Take the 2-minute tour ×
Stack Overflow is a question and answer site for professional and enthusiast programmers. It's 100% free, no registration required.

I'm using a StyleDocument to display my content in a JTextPane. I searched for a while and saw that I can write with the HTMLEditorKit the document I get from the textpane to a file. But when I want to read this file with the HTMLEditorKit it doesn't parse in the right document. I get two different results:

  1. I get the plain html code in my textpane
  2. I get no content in my textpane

Saving:

Document doc = textpane.getStyledDocument();
HTMLEditorKit kit = new HTMLEditorKit();
kit.write(new FileOutputStream("path"), doc, 0, doc.getLength());

Loading (2 versions):

HTMLEditorKit kit = new HTMLEditorKit();
Document doc = null;
Document doc2 = kit.createDefaultDocument();

kit.read(new FileInputStream("path"), doc, 0);
kit.read(new FileInputStream("path"), doc2, 0);

textpane.setDocument(doc);
textpane.setDocument(doc2);
share|improve this question
1  
If you want to render arbitrary HTML in a Java app, it's probably a better idea to use a "real" HTML engine like WebKit. JavaFX includes a binding for it in WebView: docs.oracle.com/javafx/2/webview/jfxpub-webview.htm –  millimoose Mar 14 '13 at 19:39
    
Here's the story,.. I initially insert some formatted text (like bold for headlines etc.) - now the user can add some more text, then I want to save this text WITH the format.. I don't want to display a html-file or something like that –  Christian 'fuzi' Orgler Mar 15 '13 at 9:43
    
did you check the saved file after it is written to it. open with a browser and see if it shows up correctly. also you might want to use inputstreamreader for encoding. docs.oracle.com/javase/tutorial/i18n/text/stream.html –  btevfik Mar 19 '13 at 8:06

4 Answers 4

up vote 0 down vote accepted

When you initialize your JTextPane add the following line: textpane.setContentType("text/html");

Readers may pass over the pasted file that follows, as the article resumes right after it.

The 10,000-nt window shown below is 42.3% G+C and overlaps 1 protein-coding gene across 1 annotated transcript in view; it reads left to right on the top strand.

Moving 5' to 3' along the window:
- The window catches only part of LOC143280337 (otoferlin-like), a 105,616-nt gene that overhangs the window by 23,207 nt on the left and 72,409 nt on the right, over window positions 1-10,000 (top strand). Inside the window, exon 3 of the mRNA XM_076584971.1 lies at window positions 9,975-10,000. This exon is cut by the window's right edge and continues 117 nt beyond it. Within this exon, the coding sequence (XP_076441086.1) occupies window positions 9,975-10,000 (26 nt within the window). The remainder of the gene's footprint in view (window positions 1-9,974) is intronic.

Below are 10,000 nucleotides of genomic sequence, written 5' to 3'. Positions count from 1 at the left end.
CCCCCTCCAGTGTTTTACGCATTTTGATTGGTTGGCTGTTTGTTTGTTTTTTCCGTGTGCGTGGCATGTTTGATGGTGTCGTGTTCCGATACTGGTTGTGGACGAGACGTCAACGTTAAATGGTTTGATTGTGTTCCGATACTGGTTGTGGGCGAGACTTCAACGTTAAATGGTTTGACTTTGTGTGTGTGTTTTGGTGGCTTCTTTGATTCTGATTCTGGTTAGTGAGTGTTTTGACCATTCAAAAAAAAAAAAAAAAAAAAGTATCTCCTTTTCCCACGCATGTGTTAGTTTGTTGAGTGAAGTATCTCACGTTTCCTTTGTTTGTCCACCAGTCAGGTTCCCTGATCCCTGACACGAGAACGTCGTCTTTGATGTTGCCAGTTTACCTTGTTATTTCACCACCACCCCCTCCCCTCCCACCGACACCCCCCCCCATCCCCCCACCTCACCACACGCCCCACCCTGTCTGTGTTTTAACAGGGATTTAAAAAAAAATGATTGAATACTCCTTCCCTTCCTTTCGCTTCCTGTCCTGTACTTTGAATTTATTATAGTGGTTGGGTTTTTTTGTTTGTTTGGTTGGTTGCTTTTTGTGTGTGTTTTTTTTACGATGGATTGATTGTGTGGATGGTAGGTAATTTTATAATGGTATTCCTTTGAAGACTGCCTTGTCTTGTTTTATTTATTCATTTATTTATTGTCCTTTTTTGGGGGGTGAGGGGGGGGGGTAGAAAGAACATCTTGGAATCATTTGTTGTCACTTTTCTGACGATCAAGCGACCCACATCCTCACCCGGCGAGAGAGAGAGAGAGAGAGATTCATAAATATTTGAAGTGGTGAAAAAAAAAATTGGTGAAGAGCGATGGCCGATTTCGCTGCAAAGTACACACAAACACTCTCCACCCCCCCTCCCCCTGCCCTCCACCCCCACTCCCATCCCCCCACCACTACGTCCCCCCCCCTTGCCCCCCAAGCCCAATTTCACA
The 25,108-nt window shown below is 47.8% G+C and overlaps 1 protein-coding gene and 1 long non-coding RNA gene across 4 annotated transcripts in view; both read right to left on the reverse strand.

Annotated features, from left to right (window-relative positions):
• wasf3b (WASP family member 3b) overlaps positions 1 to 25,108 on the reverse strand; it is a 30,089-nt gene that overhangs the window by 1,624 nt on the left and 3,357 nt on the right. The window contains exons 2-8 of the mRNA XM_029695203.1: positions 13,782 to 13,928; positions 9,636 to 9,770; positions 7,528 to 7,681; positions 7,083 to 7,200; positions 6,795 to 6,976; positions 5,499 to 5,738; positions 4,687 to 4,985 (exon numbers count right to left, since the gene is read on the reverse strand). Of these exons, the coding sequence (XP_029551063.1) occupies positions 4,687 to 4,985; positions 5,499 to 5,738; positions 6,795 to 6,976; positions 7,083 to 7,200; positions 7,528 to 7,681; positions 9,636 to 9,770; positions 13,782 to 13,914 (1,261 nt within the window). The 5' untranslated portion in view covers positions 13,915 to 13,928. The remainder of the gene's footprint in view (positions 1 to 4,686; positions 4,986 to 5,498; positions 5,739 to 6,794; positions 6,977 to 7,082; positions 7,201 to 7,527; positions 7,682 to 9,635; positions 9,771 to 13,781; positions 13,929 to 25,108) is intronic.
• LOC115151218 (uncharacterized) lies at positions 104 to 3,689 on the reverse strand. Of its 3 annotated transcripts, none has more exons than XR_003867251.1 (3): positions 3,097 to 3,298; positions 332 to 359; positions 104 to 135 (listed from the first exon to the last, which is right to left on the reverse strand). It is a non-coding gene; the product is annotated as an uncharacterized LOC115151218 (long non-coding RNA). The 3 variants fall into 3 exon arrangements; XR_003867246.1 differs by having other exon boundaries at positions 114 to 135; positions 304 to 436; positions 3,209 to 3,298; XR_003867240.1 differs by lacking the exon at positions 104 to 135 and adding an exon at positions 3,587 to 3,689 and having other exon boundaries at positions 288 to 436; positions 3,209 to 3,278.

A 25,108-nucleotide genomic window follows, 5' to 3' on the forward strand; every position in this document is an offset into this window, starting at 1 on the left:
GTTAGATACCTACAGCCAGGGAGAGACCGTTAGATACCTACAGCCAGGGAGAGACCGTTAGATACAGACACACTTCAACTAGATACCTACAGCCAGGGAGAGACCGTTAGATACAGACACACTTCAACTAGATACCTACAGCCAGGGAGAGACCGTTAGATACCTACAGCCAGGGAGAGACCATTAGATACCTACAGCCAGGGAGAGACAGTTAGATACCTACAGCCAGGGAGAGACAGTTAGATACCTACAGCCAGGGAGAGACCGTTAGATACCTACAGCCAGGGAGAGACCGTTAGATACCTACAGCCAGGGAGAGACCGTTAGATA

Change Saving to look like this:

Document document = textpane.getStyledDocument();
EditorKit kit = textpane.getEditorKit();
kit.write(new FileOutputStream(new File("path")), doc, 0, doc.getLength());

Change Loading to look like this:

EditorKit kit = pane2.getEditorKit();
Document doc = kit.createDefaultDocument();
kit.read(new FileInputStream(new File("path")), doc, 0);
textpane.setDocument(doc);

Using this setup in my test environment I was able to set the text in a JTextPane to some html, get the html from the pane, write it to a file and subsequently read it back from that same file. I didn't see any reason to use a HTMLEditorKit as you are not doing anything html specific however you can change that as you see fit.

share|improve this answer

You need to set the content type of the JTextPane to "text/html" JEditorPane API. This should display the html correctly then.

share|improve this answer

I guess that you don't want to change the code written to save. So let it to be as it is.
You need to change the LOADING code as follows:

HTMLEditorKit kit = new HTMLEditorKit();
StyledDocument doc2 = (StyledDocument)kit.createDefaultDocument();
kit.read(new FileInputStream(file), doc2, 0);
pane = new JTextPane();
pane.setEditorKit(kit);//set EditorKit of JTextPane as kit.
pane.setDocument(doc2);

For example consider the code Demo given below:

import javax.swing.*;
import javax.swing.text.*;
import javax.swing.text.html.*;
import java.awt.*;
import java.awt.event.*;
import java.io.*;

public class HTMLKit extends JFrame implements ActionListener{
     public static final String text = "As told by Wikipedia\n"
    +"Java is a general-purpose, concurrent, class-based, object-oriented computer programming language."
    + "It is specifically designed to have as few implementation "
    + "dependencies as possible. It is intended to let application developers write once, run anywhere (WORA), "
    + "meaning that code that runs on one platform does not need to be recompiled to run on another. "
    + "Java applications are typically compiled to bytecode (class file) that can run on any Java virtual "
    + "machine (JVM) regardless of computer architecture. Java is, as of 2012, one of the most popular programming "
    + "languages in use, particularly for client-server web applications, with a reported 10 million users.";
    JTextPane pane ;
    DefaultStyledDocument doc ;
    StyleContext sc;
    JButton save;
    JButton load;
    JScrollPane jsp;
    public static void main(String[] args) 
    {
        try 
        {
            UIManager.setLookAndFeel("com.sun.java.swing.plaf.windows.WindowsLookAndFeel");
            SwingUtilities.invokeLater(new Runnable()
            {
                public void run()
                {
                    HTMLKit se = new HTMLKit();
                    se.createAndShowGUI();